Sunday, October 03, 2004

Ethiopian History 500bc - 1996

Ethiopian History 500bc - 1996 - Introductory topics of Ethiopian history including Aksum, Zagwe Dynasty, Solomonic Dynasty, contacts with Europeans, Gondar, Tewodros, Menelik II, Haile Selassie, and modern history.

From the site:

Where to start if you want to write about Ethiopian history ?.

Near Lake Turkana and the Awashriver fossils of bones were found dating back 4 million years. With the many findings slowly but certain a line becomes clear about men's evolution. 'Lucy' the oldest complete skeleton; Ethiopians prefer to call her Dinquinesh (Thou art Wonderfull), can be seen in the National Museum in Addis Ababa.

In Tigray, Northern Ethiopia, near Yeha a temple is located which shows great resembles with comparable buildings in Yemen. They estimate this building being from the 5th century BC.
In the 14th century Ethiopian history became written down for the first time in the 'Kebra Naghast' (The Glory of the Kings). It's about the Solomonic dynasty that starts with the birth of Melenik 1st, child of King Solomon and the Queen of Sheba. Sheba travelled to Palestine to meet Solomon , famous for his wisdom, and out of there short affair the first King of Ethiopia, Menelik 1st was born. According to this legend the last Emperor Haile Selassie was a straight descendant from Menelik 1st.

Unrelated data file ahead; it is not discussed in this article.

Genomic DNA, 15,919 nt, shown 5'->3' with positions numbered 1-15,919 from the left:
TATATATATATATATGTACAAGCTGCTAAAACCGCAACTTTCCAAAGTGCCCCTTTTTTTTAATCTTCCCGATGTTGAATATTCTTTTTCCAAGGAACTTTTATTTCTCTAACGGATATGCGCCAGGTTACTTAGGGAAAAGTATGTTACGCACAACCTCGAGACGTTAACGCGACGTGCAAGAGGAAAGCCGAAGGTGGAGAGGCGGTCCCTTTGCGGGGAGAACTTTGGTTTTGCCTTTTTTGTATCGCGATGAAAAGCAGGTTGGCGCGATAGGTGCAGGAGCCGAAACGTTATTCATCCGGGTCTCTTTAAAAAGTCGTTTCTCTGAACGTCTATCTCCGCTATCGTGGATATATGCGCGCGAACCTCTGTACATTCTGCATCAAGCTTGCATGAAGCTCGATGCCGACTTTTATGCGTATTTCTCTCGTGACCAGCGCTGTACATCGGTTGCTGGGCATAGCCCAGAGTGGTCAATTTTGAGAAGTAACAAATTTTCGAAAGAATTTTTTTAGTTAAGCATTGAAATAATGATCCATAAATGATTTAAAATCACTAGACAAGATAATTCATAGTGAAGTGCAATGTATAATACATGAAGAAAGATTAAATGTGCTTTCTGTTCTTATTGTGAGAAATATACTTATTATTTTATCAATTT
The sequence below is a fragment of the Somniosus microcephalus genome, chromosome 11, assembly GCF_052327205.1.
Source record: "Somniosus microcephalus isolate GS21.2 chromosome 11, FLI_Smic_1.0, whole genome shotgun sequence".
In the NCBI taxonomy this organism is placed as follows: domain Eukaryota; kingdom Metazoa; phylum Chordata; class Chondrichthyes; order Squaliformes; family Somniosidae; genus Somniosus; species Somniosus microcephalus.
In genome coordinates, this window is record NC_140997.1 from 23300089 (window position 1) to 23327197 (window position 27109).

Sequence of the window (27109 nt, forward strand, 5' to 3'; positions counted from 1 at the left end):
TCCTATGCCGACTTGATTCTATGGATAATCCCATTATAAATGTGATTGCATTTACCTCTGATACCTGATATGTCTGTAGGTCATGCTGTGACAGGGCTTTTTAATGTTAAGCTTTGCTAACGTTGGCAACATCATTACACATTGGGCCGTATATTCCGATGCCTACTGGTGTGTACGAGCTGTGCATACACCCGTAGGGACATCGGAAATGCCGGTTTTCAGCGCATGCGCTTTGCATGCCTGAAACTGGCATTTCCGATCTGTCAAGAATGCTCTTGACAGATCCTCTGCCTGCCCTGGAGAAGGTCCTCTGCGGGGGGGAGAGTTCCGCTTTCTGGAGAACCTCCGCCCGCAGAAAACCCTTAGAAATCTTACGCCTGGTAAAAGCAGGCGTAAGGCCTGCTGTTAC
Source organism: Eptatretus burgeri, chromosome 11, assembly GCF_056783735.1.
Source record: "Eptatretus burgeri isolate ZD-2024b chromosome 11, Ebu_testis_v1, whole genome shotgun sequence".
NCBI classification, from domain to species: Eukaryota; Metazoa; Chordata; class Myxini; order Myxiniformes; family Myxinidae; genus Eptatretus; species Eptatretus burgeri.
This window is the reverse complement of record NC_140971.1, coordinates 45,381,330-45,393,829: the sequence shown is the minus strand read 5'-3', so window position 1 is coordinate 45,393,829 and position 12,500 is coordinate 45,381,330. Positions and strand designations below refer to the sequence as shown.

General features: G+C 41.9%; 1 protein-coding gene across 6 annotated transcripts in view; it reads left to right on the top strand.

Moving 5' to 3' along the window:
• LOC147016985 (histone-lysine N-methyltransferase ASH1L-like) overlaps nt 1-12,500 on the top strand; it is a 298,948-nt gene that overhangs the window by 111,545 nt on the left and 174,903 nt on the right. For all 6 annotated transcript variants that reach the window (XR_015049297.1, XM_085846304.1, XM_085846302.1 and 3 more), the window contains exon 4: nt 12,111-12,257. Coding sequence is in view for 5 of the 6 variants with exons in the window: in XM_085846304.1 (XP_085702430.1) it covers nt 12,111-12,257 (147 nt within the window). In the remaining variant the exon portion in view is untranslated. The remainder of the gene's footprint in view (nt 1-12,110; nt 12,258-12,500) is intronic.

Or shall we start with the 19th century founding fathers of the modern Ethiopia, the Emperors Tewrodos, Yohannes and Menelik 2th, who strove to unity of the by violent conflicts torn country.

The founding of the Empire of Axum in the 5th century BC is often taken as the starting point of the Ethiopian civilisation. The Kingdom maintained trading relations both with the Greec-Roman world and with India and China during it's most prosperous times. During the Axumite times the old Ge-ez became the official language and it is still used in the Ethiopian church. The origin of this language can be found with the South-Arabic that groups of people spoke, who came from Yemen long before Axumite times. Axum had a rich architecture as appears from the big obelisks, still to be seen, and still a inspiration for modern builders. Axum continued to be the crowning place for the Royals up until Ras Tafari, Emperor Haile Selassie. The church St Mary of Zion is the place where, according to tradition, and later researched by the journalist Graham Hancock in the book 'The Sign and the Seal', the Ark of the Covenant resides. The decline of the Axum started with the rising of Islam in Arabia and the growth of it in Africa and Asia. Axum got shut off from her trading partners and populations in the region revolted against a weakening centre.

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